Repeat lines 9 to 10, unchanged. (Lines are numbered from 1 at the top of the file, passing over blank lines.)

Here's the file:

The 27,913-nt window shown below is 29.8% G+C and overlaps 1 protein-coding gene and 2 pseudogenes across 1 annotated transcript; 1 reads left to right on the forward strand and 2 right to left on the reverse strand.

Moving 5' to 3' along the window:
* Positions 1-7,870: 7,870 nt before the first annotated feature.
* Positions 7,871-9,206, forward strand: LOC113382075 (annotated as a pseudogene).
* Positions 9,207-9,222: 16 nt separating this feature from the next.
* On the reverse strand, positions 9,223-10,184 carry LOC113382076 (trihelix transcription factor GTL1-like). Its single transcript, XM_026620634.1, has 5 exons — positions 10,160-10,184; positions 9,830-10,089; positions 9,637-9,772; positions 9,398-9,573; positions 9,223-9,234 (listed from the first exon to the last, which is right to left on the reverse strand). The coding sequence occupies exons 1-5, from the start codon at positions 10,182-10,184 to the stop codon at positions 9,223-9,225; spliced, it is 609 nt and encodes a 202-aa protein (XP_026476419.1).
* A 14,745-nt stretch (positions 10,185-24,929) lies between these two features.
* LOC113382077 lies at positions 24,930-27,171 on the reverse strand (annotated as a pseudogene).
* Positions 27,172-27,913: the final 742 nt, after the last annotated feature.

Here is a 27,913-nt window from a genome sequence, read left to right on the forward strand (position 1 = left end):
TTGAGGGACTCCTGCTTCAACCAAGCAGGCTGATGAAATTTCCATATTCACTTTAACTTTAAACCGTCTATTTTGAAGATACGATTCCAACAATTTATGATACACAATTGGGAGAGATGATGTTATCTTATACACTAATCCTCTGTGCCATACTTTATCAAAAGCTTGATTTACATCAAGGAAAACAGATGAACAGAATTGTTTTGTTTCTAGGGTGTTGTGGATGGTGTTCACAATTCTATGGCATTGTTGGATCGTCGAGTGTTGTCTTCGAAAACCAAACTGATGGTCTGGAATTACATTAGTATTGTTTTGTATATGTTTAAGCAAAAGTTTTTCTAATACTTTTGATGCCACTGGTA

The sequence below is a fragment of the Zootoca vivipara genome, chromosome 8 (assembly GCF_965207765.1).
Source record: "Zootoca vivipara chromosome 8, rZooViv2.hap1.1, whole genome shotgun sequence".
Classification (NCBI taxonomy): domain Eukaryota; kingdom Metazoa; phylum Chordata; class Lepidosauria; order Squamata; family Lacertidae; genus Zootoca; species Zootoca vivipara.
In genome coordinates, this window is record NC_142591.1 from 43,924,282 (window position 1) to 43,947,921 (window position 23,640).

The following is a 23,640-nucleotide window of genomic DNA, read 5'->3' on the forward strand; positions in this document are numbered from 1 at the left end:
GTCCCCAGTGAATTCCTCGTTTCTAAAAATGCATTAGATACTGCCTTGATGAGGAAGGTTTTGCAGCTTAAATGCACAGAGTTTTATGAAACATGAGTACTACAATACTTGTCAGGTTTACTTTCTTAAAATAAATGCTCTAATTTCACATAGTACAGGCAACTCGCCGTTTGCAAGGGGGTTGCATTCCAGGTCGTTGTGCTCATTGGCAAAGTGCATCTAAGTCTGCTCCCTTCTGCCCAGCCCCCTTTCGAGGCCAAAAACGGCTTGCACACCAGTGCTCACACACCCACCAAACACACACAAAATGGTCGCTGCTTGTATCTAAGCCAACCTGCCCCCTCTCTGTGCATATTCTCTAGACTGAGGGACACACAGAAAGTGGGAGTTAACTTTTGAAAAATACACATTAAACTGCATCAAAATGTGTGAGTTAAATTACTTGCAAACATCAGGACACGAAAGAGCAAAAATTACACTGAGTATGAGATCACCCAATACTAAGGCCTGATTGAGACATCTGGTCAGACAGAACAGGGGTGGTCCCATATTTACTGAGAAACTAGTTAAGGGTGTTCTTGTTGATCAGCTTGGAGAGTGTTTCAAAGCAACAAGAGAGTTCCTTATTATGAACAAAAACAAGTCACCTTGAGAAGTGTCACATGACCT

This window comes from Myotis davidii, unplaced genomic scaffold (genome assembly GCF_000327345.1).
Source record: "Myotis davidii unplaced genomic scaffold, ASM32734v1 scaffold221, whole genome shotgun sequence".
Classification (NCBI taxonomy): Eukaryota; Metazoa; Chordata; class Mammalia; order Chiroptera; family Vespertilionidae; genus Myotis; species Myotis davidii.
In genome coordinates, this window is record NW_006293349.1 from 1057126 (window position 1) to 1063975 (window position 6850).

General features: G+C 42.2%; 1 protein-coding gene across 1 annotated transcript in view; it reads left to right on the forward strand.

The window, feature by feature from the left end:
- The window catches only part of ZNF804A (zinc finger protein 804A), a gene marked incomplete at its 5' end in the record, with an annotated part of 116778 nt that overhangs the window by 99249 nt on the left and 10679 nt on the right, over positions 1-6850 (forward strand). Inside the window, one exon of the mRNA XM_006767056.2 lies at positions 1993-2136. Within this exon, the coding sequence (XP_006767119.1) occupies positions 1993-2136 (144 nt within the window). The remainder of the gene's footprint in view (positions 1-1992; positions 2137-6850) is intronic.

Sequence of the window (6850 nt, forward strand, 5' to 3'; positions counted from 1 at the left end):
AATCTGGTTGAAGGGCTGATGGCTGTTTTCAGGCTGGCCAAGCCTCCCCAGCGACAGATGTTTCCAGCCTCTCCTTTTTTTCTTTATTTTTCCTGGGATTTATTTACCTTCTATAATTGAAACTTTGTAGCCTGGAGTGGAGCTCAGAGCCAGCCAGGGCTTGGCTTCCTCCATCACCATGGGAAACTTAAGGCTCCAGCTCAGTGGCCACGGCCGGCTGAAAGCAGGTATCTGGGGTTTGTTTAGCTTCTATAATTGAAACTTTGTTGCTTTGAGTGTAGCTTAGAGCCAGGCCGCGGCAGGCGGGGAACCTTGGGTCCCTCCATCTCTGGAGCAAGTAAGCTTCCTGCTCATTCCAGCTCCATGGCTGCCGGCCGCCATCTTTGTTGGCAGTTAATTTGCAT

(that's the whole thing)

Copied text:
* Positions 27,172-27,913: the final 742 nt, after the last annotated feature.

Here is a 27,913-nt window from a genome sequence, read left to right on the forward strand (position 1 = left end):